The Passing Bells by Phillip Rock
(From the publisher) Before Downton Abbey, there was Abingdon Pryory, the elegant country home of the Grevilles—a titled English family who, along with their servants, see their world turned upside down when England goes to war. Once their well-kept lawns and whirling social seasons give way to the horrors of World War I, no one, upstairs or downstairs, is left untouched. For fans of sweeping historical fiction, the reissue of Phillip Rock’s New York Times bestseller The Passing Bells is a breathtaking family saga not to be missed.
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If you’re looking for a plot-heavy story with action and intrigue, I’ll give you a heads up in saying that this probably isn’t the book for you. But if you’re looking for a book with rich writing and the slow unfurling of characters — this is an insightful WWI period timepiece.
This book was originally published in the 1970s and given a second printing in 2012 thanks to the popularity of Downton Abbey. And it makes sense that the publishers would market it in this way. The book is set during the same time period (the start of WWI) and deals with a lot of the same class upheaval and struggle.
But while the setting may be Downton-esque, the story, however, is unique. (The Earl of Stanmore is married to a wealthy American to keep the estate running, but besides that, there aren’t too many plot similarities.)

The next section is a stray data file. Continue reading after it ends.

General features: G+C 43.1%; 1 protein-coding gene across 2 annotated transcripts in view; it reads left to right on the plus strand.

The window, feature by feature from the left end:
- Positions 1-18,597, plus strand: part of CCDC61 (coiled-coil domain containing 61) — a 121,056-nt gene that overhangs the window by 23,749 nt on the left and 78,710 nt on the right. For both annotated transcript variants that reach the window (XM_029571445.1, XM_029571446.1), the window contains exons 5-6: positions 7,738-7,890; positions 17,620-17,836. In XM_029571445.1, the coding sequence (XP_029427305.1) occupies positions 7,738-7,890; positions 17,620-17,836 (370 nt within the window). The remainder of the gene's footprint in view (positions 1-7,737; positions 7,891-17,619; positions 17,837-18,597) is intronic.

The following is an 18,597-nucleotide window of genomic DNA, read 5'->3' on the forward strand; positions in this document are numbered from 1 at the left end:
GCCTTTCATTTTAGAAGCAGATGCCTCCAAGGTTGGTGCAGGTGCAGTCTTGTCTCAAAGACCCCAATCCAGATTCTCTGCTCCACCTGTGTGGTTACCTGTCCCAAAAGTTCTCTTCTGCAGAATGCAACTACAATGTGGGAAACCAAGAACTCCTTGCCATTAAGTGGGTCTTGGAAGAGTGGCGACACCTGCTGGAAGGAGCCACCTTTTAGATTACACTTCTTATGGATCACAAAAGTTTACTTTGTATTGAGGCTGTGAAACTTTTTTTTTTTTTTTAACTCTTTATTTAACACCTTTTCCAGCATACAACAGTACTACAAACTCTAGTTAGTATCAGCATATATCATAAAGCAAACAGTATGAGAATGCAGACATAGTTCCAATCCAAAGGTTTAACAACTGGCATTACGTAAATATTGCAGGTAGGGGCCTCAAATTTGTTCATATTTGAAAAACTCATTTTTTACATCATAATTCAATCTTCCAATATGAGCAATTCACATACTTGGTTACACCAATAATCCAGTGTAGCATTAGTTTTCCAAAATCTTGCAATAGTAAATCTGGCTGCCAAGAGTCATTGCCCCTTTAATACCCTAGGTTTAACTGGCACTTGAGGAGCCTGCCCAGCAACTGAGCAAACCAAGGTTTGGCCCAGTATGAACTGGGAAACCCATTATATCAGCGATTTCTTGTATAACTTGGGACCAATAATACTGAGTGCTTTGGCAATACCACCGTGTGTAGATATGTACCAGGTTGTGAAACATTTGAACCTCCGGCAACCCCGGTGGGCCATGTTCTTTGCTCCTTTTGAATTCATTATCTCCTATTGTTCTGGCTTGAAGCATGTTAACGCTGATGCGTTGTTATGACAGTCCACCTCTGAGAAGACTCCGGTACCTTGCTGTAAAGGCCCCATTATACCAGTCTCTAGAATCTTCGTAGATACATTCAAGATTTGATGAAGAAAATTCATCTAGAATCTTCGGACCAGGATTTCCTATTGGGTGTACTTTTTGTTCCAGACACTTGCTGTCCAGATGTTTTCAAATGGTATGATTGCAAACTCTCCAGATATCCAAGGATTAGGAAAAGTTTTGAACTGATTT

With the exception of a chauffeur and a maid, The Passing Bells mostly follows the upstairs inhabitants and friends of Abingdon Pryory. And trust me, there are a lot of them. The first few chapters were downright confusing as I tried to keep track and puzzle through who they all were. Once I settled into the book though, I quickly fell in love with the Greville family.
This book is a sweeping epic, revealing the tragic futility and devastating consequences of a world war. Warning: Some of the war scenes are quite graphic, attempting to accurately depict the carnage, despair, and devastating effects of trench warfare. Contains some language / sexual content.
I was thoroughly immersed for the first half of this book but felt a little bogged down by the sheer volume of war details in the middle — and thus, the book lost a star there for me. Still, I am very much looking forward to reading the rest of this trilogy. (You can find Book #2, Circles of Time, here. Or check out Book #3, A Future Arrived, here.)
For fans of historical fiction, this novel is heavy (both in size and content), but well-worth the read.
You can grab your own copy of The Passing Bells on Amazon, here.
Or, find more reviews about it on Goodreads, here.